Are you having problems with your Cricut machine cutting?
I had this problem recently, because I think I bumped my machine, and the cutting accuracy went way off!
Well, there’s actually an easy fix to this problem that doesn’t involve a new blade – you just need to calibrate your blade! Calibration is a simple and straightforward process that adjusts and gauges the accuracy of your blade, giving you more precise cut lines, better crafting results, and way less frustration!
How To Calibrate Your Cricut Machine
What Is Cricut Calibration?
Calibration helps your Cricut cutting machine to recognize the blade housing, giving you the most accurate and precise cuts possible for your projects. Calibration gauges, measures, and adjusts the alignment, sizing, and cut accuracy of your blade.
The process of calibrating your machine involves your Cricut making a series of calibration cuts, whereby you are asked to respond to prompts questioning the accuracy or alignment of those cuts.
You provide feedback of whether you are satisfied with the cuts or not, and your machine continues to adjust and measure the accuracy of those cut lines.
You can calibrate your Cricut Maker machine using the rotary blade, the knife blade, or the Print and Cut feature in Design Space. For the Cricut Explore Air 2 you can only calibrate using Print Then Cut.
Calibration For Print Then Cut
Print Then Cut is likely the most common reason for needing to calibrate your machine, which is the exact problem I encountered myself! This is especially important if you’re making DIY stickers.
Print Then Cut is an awesome feature in Design Space, which allows you to print out images with your inkjet printer, and then cut out those images with your Cricut Explore, Explore Air, or Maker machine. The goal of Print Then Cut calibration is for your Cricut to precisely cut around the edge of the printed image like you see above.
Print and cut should only be used with white materials, otherwise your blade may not read the cut sensor marks correctly.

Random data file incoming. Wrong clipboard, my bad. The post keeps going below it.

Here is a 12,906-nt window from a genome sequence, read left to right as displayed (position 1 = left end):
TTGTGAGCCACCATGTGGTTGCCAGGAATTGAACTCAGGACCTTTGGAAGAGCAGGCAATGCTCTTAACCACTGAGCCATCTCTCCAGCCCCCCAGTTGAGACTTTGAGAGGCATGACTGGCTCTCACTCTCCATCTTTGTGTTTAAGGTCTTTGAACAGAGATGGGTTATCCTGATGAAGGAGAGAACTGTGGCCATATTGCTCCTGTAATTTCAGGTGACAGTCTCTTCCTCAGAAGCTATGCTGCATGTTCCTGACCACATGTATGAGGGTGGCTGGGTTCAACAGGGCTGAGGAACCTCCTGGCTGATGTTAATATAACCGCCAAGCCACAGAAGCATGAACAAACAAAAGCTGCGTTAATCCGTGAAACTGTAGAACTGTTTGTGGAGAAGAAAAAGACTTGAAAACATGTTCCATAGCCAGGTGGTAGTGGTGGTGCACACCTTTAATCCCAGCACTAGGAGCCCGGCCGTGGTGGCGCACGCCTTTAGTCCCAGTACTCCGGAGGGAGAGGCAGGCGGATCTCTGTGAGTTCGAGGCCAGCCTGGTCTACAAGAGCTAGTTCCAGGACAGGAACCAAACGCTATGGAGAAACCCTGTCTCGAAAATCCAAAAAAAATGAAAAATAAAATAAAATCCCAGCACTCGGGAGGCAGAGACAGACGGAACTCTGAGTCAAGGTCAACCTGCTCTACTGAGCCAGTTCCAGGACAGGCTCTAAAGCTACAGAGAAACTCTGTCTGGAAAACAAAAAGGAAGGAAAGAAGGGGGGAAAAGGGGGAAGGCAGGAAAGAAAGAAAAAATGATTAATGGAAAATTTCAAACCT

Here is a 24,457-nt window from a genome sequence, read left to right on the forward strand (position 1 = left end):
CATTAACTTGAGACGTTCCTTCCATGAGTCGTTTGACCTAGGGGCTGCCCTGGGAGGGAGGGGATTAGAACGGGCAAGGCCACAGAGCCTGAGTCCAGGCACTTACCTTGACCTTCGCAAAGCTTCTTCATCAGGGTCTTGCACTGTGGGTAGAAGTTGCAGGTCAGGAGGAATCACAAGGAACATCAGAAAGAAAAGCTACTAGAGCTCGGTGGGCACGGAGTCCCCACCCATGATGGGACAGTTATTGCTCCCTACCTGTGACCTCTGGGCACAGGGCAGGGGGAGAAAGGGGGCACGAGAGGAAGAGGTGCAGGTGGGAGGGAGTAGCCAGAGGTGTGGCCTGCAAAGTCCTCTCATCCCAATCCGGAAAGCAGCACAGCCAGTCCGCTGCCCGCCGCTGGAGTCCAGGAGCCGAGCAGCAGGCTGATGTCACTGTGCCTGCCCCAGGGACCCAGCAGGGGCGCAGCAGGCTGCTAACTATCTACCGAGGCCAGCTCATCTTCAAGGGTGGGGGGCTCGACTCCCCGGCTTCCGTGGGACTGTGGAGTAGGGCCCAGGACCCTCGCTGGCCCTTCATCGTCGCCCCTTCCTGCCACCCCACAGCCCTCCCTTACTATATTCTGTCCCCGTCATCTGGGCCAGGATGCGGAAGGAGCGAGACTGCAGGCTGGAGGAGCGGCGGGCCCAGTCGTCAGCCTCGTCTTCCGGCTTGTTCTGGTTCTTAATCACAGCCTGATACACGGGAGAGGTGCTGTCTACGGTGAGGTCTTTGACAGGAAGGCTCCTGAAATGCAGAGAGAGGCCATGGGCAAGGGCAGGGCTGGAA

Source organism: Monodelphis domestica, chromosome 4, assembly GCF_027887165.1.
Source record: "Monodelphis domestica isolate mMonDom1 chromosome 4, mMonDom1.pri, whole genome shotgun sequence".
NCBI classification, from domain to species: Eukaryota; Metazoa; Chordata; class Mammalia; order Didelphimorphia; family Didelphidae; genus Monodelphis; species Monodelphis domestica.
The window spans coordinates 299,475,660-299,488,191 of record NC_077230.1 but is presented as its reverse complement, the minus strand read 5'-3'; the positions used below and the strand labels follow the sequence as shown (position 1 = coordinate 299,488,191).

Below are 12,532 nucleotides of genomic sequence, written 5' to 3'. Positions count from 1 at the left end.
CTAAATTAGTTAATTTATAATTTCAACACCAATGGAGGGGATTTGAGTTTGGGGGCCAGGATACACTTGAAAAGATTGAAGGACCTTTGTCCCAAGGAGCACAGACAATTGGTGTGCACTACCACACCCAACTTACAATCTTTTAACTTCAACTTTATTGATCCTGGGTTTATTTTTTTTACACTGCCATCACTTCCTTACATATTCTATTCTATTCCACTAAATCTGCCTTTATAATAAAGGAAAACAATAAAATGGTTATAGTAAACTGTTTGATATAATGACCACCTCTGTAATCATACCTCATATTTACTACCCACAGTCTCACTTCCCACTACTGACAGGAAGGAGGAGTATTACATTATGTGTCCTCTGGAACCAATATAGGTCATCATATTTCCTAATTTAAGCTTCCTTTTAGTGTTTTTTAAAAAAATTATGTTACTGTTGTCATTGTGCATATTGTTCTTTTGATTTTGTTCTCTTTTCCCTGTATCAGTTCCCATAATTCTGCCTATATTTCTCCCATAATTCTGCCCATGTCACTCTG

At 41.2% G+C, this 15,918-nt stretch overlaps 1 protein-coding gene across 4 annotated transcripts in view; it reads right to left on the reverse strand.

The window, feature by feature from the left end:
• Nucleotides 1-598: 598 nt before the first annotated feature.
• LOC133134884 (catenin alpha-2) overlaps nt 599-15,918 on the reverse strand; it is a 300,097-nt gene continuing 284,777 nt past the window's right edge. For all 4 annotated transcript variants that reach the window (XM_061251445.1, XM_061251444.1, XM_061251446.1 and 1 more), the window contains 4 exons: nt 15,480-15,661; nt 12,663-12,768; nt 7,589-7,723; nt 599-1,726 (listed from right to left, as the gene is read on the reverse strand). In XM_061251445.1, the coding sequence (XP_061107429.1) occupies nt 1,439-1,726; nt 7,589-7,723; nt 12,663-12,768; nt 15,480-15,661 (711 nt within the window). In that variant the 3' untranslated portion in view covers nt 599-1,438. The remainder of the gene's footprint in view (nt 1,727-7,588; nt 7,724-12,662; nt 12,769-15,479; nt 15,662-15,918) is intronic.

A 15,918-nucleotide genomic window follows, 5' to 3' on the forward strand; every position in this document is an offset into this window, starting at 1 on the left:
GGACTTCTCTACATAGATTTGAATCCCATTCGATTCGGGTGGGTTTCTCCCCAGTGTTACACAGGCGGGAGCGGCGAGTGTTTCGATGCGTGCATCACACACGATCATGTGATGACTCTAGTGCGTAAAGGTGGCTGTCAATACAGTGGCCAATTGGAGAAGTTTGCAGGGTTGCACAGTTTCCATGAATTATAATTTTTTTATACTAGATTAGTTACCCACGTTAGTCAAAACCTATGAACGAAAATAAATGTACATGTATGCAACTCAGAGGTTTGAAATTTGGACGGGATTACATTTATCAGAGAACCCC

Cricut Maker Calibration
If you own a Cricut Maker, you can calibrate your machine for the rotary blade, the knife blade, and for Print Then Cut. You will need to calibrate the rotary blade and the knife blade the first time you use them.
Cricut Design Space will prompt you to calibrate your knife blade the first time you use it, if you have not done so previously. When using the rotary blade, Cricut recommends you calibrate it every time you change it. This will give the best cut accuracy, sizing and alignment possible.
Cricut Explore Air Calibration
Cricut Explore Air machines come pre-calibrated, so you should be able to cut out your Print Then Cut project with no problems. If you find that your machine is not cutting accurately, you can then calibrate your machine. Explore Air or Air 2 machines can only be calibrated for Print Then Cut.
How To Calibrate Rotary Blade
Now I will show you step-by-step how to calibrate the Rotary blade for the Maker (Cricut blade guide here). If using the knife blade or Print Then Cut, select this option instead in Design Space, and continue to follow the on-screen prompts which guide you through the process.
Whichever reason you are calibrating your blade, the process is all very similar and Cricut Design Space does all the work of telling you what to do!
First off, click the lines in the top left corner of Cricut Design Space. This will show your main menu. Click on ‘Calibration’ from the drop-down menu.
Depending on why you need to calibrate your machine, select from the following options. I’m calibrating my rotary blade for a felt flower project, but you can also calibrate your knife blade, or your standard fine point blade for Print Then Cut.
I inserted my rotary blade into Clamp B. Then I placed plain printer paper to be used as my calibration sheet in the top left corner of my StandardGrip cutting mat, as instructed.
I loaded the mat into the machine and clicked the go button.
The rotary blade made a series of cut lines on the printer paper. If you’re calibrating the knife or fine point blade you’ll notice the cuts going from the left and right and connecting in the middle.
Next, I had to select the lines on the paper that overlapped the most and made the nicest single straight line. The answer for this was number 4. The cuts on my printer paper look pretty good!
And that’s it!
The calibration process is complete, and I should get nice accurate cuts from my rotary blade now.
Like I said, the process for knife blade calibration, and Print Then Cut calibration are very similar. Just follow the instructions and you should have no problems at all!
I hope this post has helped you, and now you know how to get your machine cutting correctly once again!
Here are a couple print and cut projects you might need to calibrate your machine for: